Priests hope to restart chapter

The Rev. Canon Philip Hobson, OGS (left) and the Very Rev. Fr. Geoffrey Ready stand in front of a copy of a Byzantine icon in the chapel of Trinity College, Toronto.
The Rev. Canon Philip Hobson, OGS (left) and the Very Rev. Fr. Geoffrey Ready stand in front of a copy of a Byzantine icon in the chapel of Trinity College, Toronto.
 on February 1, 2018
Michael Hudson

Event brings Anglicans, Orthodox together

An Anglican-Orthodox group that hasn’t been active since the 1960s is starting up again.

The Toronto chapter of the Fellowship of St. Alban and St. Sergius is having its first gathering in decades on Jan. 25, when it will host a talk by renowned Orthodox theologian Edith Humphrey on the works of C.S. Lewis.

The event, called “Further Up and Further In: Anglicans and Orthodox in Conversation with C.S. Lewis,” will take place at 7 p.m. at the convent of the Sisterhood of St. John the Divine, 233 Cummer Ave., Toronto. Joining Dr. Humphrey in conversation will be Professor John Bowen, the former director of the Institute of Evangelism at Wycliffe College.

The Fellowship of St. Alban and St. Sergius, named after two English and Russian saints, is an international society of Anglicans and Orthodox Christians that grew out of Oxford, England in the late 1920s. It publishes a journal, and local chapters meet to share papers, discuss issues of mutual concern and build rapport and relations between the two communions.

The Toronto chapter was active in the 1950s and ’60s and included such luminaries as the Rev. Canon Eugene Fairweather and Bishop Henry Hill before fading into obscurity. It has recently been revived by two Anglican and Orthodox priests –  the Rev. Canon Philip Hobson, OGS, incumbent of St. Martin in-the-Fields, Toronto and the Diocesan Ecumenical Officer, and the Very Rev. Fr. Geoffrey Ready, program co-director of the Orthodox School of Theology at Trinity College, Toronto.

The two men are hoping the Jan. 25 event will drum up interest in the chapter. “It has just been resurrected in name and idea up until now,” explains Fr. Ready. “This is the first event and we’ll see from that if people want to formally sign on.”

While membership is available in the worldwide fellowship, which anyone can join and comes with a subscription to the journal, there are no plans for the Toronto chapter to have formal membership and fees. Rather, Canon Hobson and Fr. Ready are hoping that members will stay in touch through email and a webpage and help out with and attend speaking events and get-togethers from time to time.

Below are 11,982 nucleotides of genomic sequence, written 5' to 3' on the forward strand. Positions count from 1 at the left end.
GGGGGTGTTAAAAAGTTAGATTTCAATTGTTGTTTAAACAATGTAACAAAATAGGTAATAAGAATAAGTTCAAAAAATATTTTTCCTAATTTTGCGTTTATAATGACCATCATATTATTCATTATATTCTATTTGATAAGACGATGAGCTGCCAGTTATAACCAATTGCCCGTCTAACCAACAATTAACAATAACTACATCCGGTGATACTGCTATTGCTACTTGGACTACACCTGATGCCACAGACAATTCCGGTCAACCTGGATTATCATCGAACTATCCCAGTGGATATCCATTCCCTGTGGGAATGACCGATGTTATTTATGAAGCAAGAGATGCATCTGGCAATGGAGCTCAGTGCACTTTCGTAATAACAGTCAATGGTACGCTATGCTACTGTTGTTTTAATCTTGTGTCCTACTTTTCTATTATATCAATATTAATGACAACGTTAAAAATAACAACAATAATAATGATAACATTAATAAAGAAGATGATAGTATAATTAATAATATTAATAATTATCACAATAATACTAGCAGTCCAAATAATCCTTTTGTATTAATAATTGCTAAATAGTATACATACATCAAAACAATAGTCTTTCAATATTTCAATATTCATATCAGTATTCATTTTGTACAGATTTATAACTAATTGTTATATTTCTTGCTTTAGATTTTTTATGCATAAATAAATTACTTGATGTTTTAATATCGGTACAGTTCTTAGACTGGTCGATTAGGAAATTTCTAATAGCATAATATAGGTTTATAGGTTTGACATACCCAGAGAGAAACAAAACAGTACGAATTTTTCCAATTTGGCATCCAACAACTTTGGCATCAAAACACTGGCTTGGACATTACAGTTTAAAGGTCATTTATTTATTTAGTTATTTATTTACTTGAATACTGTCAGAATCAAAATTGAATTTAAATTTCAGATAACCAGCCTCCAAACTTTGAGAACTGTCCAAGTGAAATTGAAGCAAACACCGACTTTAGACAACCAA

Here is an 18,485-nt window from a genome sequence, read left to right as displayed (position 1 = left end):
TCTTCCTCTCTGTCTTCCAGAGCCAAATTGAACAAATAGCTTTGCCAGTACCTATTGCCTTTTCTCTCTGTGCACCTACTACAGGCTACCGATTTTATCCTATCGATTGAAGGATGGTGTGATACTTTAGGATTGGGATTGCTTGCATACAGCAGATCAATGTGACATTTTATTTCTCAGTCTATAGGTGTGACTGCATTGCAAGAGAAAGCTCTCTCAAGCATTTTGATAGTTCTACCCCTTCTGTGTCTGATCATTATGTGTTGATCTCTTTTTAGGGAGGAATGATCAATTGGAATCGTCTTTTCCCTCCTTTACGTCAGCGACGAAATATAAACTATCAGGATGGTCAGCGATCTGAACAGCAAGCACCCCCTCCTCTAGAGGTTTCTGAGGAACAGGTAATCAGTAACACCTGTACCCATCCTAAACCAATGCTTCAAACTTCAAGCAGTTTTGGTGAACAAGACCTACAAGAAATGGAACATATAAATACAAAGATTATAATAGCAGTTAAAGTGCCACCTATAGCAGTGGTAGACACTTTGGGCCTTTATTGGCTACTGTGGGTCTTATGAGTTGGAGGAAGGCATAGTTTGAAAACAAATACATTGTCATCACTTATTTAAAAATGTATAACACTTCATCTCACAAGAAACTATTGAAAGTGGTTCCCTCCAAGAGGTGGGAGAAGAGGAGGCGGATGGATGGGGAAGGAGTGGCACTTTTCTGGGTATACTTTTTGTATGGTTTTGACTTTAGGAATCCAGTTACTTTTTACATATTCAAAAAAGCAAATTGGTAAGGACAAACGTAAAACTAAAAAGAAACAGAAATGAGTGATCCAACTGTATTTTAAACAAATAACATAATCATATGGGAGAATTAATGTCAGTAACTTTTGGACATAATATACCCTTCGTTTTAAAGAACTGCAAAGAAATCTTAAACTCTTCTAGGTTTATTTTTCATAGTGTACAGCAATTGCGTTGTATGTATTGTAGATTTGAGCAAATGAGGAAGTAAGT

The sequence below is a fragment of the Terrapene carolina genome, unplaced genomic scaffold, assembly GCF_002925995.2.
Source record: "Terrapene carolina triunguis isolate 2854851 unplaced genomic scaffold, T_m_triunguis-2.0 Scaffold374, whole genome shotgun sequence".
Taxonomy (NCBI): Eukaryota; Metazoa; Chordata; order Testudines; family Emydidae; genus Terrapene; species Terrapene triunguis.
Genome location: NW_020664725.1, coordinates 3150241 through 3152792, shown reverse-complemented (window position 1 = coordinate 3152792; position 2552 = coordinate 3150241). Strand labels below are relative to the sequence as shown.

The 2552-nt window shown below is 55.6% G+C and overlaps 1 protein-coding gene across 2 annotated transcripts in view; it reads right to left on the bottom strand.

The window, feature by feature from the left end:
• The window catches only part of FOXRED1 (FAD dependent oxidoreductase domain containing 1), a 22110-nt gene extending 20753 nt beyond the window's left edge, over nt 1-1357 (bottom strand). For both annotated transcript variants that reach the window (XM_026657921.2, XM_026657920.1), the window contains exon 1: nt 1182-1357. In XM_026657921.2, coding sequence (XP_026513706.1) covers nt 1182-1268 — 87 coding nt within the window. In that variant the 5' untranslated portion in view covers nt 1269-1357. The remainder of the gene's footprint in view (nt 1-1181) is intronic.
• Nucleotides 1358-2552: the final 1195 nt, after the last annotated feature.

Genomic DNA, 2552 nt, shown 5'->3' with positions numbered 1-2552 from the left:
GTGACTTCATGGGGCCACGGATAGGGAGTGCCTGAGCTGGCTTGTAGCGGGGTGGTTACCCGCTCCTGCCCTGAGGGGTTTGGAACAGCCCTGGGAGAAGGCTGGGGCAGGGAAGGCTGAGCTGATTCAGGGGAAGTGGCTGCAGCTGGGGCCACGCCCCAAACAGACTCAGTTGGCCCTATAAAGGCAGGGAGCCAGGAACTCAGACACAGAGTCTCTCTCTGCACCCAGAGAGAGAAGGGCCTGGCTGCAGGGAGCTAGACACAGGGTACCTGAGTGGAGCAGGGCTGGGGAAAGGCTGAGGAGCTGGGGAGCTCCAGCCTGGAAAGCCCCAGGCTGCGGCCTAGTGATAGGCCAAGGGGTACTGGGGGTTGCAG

Fr. Ready says the Anglican Communion and the Orthodox Church have had a close relationship over the centuries, and the Toronto chapter is a local expression of that friendship. (Similar to the Anglican Communion, the Orthodox Church is a worldwide confederation of 14 self-governing churches that are in communion with each other. There are about one million Orthodox Christians in Canada, mainly belonging to the Greek, Russian and Ukrainian traditions.)

“There is just a sincere interest in getting to know people within the local Toronto community who are either Anglican or Orthodox who want to get together and share fellowship and discuss issues of common concern,” says Fr. Ready, adding that several Orthodox congregations in Toronto started meeting in Anglican churches.

He says the Jan. 25 gathering is a good way to kick off the chapter’s new life. C.S. Lewis, who died in 1963, was an Anglican author much beloved by Orthodox Christians. “I often joke that he is the most quoted of the Church Fathers by Orthodox,” he says.

Even if the chapter isn’t at the top of everyone’s mind on Jan. 25, it will be a good opportunity for people from both churches to get together, he says. “It’s another opportunity to strengthen each other and to share. With the very complex world that we live in, it’s good to have friends, and it’s good to have the opportunity to explore each other’s traditions.”

For more information on the Toronto chapter of the Fellowship of St. Alban and St. Sergius, visit

The Jan. 25 event will be held during the Week of Prayer for Christian Unity, which will take place Jan. 18-25. The Week of Prayer for Christian Unity is an annual ecumenical celebration that invites Christians around the world to pray for the unity of all Christians, reflect on scripture together, participate in ecumenical services and share fellowship. The theme for 2018 comes from the Caribbean region: “Your right hand, O Lord, glorious in power” (Exodus 15:6). Resources for churches are available on the Week of Prayer website, including worship service templates, hymn suggestions, children’s resources, Bible study questions, bulletin inserts and poster templates. Visit


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